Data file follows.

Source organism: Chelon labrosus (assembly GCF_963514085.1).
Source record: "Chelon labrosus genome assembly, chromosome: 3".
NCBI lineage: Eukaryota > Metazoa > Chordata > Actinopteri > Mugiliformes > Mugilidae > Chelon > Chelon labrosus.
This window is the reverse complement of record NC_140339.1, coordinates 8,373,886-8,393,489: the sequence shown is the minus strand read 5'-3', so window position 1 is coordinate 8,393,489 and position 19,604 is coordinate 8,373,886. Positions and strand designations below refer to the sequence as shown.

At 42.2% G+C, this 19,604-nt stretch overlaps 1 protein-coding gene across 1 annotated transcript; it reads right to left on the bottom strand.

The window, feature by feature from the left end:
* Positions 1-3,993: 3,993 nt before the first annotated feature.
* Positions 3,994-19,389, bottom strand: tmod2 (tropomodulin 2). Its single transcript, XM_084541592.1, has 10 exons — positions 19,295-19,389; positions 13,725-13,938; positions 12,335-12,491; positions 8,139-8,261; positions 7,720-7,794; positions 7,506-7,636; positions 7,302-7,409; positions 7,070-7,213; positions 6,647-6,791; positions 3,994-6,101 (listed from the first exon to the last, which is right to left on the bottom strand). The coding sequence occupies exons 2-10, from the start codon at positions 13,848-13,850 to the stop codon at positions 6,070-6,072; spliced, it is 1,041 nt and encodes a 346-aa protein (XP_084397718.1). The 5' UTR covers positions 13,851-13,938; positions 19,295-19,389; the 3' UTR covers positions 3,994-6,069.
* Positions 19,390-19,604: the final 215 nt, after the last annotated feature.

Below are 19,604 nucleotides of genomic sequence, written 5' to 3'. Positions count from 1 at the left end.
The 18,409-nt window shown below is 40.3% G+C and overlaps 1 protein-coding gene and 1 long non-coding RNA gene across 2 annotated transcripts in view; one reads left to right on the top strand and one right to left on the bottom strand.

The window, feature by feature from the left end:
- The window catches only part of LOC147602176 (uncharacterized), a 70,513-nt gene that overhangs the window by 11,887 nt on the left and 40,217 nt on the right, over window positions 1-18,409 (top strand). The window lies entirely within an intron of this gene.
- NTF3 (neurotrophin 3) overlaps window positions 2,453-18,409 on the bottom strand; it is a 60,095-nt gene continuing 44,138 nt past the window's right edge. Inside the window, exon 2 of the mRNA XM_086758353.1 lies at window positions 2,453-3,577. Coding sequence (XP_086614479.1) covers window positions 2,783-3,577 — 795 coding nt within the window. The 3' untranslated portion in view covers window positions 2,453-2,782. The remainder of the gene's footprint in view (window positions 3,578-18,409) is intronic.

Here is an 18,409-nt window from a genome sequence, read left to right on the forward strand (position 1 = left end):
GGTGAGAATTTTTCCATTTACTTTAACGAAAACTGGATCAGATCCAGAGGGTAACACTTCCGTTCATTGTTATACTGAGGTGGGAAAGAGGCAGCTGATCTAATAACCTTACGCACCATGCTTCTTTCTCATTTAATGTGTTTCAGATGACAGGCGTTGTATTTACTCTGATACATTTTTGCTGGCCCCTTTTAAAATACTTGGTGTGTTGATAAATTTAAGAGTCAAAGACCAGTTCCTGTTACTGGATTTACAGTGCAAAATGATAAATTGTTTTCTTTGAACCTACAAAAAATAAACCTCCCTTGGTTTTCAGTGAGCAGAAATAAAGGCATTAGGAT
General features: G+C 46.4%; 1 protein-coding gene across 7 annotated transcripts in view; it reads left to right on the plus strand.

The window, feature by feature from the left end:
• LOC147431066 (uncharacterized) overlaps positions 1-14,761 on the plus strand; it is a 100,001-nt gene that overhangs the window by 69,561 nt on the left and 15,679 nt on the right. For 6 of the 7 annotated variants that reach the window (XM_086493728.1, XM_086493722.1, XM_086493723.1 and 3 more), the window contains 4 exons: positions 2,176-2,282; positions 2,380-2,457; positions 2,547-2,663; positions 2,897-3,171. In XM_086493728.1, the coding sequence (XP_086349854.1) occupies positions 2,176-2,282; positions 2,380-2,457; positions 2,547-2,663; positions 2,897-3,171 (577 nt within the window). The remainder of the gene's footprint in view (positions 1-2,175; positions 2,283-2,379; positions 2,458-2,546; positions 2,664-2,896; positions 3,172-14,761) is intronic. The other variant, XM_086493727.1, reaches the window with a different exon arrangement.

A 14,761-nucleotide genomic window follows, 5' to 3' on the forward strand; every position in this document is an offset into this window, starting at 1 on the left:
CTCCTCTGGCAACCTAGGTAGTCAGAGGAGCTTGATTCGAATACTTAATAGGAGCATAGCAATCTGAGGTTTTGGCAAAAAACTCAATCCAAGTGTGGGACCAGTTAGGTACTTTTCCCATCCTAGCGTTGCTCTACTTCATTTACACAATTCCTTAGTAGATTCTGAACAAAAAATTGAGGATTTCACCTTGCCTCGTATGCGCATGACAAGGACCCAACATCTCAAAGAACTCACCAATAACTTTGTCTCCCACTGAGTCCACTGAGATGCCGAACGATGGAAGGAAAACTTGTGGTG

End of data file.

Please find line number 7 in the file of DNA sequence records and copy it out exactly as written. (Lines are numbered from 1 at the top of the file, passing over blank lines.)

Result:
* Positions 1-3,993: 3,993 nt before the first annotated feature.